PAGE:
Key Lime Bars: It’s pie, but you can eat it with your fingers! What’s not to like? I thought I’d make something tasty to bring to Brian’s dad’s Father’s Day barbeque; I’m not a lover of Father’s Day, and pie helps. Plus, key lime is another one of those things that are ridiculously easy to make – I feel bad even calling it “cooking” – and if there’s anything I love, it’s undeserved adulation.*
*Speaking of which: go vote for me and my “provocative” blog.
The way I see it, here are your various Father’s Day Observance Options. I would have made this into an actual flow chart, but I did a quick cost-benefit analysis and determined that the form would not affect the substance significantly enough to justify the additional labor.
1. Do you like your father? Go to number 5.
2. Was your father a dickweed? Go to number 12.
3. Have you never known your father? Go to number 13.
4. Are you the child of lesbians? Go to number 16.
5. Is your father alive or dead? If alive, go to number 6. If dead, go to number 7.
6. Does your father like spare ribs or smoked sausage? If yes, go to number 8. If no, go to number 9.
7. Are you reasonably far along in the mourning process? If yes, go to number 10. If no, go to number 11.
8. SOLUTION: You love your wonderful, living father. Visit him and throw him a barbeque.
9. SOLUTION: You love your father, but his dislike of spare ribs calls his sanity into question. Stage a loving intervention.
10. SOLUTION: Engage in an activity that reminds you of your beloved father, like getting three sheets on some Wild Turkey and crashing a Datsun into the retaining wall of a strip mall. Or, you know, whatever works for you.
11. SOLUTION: Wallow in denial and glom onto someone else’s father to make yourself feel better even though it won’t help in the long run. If there is no father figure onto which you can glom, watch a marathon of Deadliest Catch and eat a pint of Ben and Jerry’s.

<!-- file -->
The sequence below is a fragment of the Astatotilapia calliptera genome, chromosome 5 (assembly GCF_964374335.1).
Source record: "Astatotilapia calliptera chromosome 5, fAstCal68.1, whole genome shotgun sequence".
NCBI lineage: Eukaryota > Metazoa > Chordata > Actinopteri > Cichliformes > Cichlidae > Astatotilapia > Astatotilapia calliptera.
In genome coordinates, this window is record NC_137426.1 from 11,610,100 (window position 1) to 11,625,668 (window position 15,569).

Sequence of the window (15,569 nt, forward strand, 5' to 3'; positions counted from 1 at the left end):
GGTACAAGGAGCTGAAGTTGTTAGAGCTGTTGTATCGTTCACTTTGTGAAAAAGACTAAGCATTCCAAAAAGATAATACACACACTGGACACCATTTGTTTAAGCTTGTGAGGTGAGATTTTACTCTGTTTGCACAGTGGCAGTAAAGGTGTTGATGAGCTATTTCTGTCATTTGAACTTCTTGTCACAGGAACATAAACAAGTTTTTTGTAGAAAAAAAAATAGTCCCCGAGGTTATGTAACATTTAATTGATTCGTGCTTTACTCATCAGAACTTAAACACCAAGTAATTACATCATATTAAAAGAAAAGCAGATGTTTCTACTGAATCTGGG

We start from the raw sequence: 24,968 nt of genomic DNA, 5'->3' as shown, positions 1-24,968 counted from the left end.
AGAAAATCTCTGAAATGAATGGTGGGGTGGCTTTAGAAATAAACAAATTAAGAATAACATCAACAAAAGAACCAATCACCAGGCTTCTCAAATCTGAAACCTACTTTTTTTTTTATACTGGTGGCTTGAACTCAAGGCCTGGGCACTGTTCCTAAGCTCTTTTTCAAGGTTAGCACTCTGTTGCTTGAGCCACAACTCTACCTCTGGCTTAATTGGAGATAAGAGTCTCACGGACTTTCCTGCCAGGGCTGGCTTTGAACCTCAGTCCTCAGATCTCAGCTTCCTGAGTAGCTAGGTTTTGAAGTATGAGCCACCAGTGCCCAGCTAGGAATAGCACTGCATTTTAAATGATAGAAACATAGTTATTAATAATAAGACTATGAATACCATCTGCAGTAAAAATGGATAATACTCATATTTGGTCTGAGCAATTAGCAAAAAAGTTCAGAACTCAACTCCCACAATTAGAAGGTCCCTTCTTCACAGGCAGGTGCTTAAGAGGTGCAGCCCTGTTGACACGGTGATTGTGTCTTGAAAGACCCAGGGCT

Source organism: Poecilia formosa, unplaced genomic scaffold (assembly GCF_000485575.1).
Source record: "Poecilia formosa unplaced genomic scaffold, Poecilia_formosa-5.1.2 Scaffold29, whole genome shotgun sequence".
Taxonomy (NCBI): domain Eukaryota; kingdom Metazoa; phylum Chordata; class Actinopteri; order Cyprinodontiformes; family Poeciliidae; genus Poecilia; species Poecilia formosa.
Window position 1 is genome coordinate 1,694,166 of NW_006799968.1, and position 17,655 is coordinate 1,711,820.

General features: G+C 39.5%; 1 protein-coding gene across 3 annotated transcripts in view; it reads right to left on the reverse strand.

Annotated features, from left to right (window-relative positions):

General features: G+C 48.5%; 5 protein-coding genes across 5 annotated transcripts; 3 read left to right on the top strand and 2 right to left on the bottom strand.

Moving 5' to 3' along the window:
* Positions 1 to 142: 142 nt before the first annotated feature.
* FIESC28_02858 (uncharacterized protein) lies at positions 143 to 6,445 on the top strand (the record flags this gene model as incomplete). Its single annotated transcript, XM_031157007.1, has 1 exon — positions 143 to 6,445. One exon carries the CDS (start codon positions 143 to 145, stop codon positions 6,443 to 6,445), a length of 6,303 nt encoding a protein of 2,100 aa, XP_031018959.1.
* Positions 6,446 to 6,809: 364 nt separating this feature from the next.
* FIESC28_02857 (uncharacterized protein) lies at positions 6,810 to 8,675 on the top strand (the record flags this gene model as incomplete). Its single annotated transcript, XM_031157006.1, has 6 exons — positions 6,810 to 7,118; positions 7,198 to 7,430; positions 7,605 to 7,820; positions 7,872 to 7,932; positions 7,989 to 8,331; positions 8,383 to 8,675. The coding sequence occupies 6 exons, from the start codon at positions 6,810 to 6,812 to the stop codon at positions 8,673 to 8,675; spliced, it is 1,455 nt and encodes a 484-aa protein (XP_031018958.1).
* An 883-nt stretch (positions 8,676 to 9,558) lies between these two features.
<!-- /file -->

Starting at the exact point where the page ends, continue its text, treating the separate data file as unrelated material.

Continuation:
12. SOLUTION: Your asshole father doesn’t deserve a special day. Go do something nice for yourself. Fucking jackass.
13. Have you accepted this, or do you still feel as though there’s something missing in your life? If you’ve accepted, go to number 14. If not, go to number 15.
14. SOLUTION: Participate in the Father’s Day celebration of a friend, partner or loved one.
15. SOLUTION: See number 11.
16. Return to number 1. You get to deal with both parental celebration days regardless of the physical sex of your parents.
While you’re working your way through the various options, you’ll have ample time to make a shortbread-esque crust for some Key Lime bars by whizzing together some flour, confectioners sugar and butter, tamping it into a pan and baking it ’til golden.
While the crust is baking, you’ll have time to mix up the lime filling by whisking some lime zest into egg yolks*, stirring in a can of sweetened condensed milk and adding half a cup of fresh lime juice. Through the power of magic, the filling will thicken as it sits. You’ll have time to whisk some seedless raspberry jam to loosen it enough to spread on the crust, as well as to call your friends and locate a father onto whom you can glom or run to the deli around the corner to obtain the necessary Ben and Jerry’s.